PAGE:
Stick with me here, I’m not as much of an idealist as I let on.

If you’re a teacher you also know the flipside. The daily stress, the weight of outside sources expecting new demands, mandatory state testing, the sitting through workshops that you’ll never use, the kids in your class you just can’t get through to, and three thousand other things. Literally, three-thousand. On top of this there is the low pay, the persistent frustration you feel when you see people without half the education you have making double the income. There’s distrust from parents who know and love their child and don’t believe you do. You’ve got to deal  with the common cold and more noroviruses than the CDC, the often mundane morning announcements, and field trips that make you anxious, bored, or both. There’s a sea of ancillary worries that pull you from your one true mission. At times it makes you feel-- deep down at a gut level-- like you’ve made a bad, bad, decision. It’s a lot to handle. It’s never too much, but sometimes it feels that way.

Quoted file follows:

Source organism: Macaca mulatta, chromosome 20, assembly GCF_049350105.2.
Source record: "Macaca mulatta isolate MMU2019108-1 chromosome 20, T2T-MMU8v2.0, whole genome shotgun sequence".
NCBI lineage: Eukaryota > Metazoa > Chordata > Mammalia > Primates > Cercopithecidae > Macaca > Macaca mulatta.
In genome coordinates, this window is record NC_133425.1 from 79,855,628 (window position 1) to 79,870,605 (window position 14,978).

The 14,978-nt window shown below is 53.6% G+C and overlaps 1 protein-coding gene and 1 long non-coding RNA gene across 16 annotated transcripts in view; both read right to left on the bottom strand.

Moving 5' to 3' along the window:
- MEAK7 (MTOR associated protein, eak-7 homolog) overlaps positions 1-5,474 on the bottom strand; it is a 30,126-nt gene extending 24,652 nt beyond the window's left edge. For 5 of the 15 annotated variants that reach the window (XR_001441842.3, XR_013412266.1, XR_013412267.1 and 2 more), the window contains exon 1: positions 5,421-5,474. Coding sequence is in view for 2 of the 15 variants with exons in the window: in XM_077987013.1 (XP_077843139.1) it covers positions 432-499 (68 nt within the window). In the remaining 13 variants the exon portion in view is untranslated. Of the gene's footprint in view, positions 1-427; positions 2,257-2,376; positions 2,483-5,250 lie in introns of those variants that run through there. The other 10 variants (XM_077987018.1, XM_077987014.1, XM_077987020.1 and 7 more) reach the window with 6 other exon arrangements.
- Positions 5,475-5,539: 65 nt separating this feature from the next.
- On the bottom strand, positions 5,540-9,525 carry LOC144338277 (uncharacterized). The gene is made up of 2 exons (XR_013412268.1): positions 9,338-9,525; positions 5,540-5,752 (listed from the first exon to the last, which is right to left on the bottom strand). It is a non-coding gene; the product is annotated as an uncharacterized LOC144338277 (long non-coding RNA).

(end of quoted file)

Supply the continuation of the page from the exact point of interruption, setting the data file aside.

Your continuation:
Teaching is F. Scott Fitzgerald’s description of true genius --- the ability to hold two opposing thoughts in your head at the same time --- brought to life. It’s an act that can be one-hundred percent gratifying and simultaneously thankless. Magic moments of complete fulfillment and joy, where students make milestone breakthroughs, can be quickly replaced with the existential-level understanding that there’s plenty more work to do. We can be overwhelmed with concrete knowledge that we get a chance to make permanent positive impressions on kids, and at the same second feel deeply saddened that we won’t always get through to the child who will need it most. Teaching is the narrative of humanity, the ancient and modern lessons that so many have tried to share, sitting in front of you day-to-day.

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Posted by on in Maker Movement / Makerspaces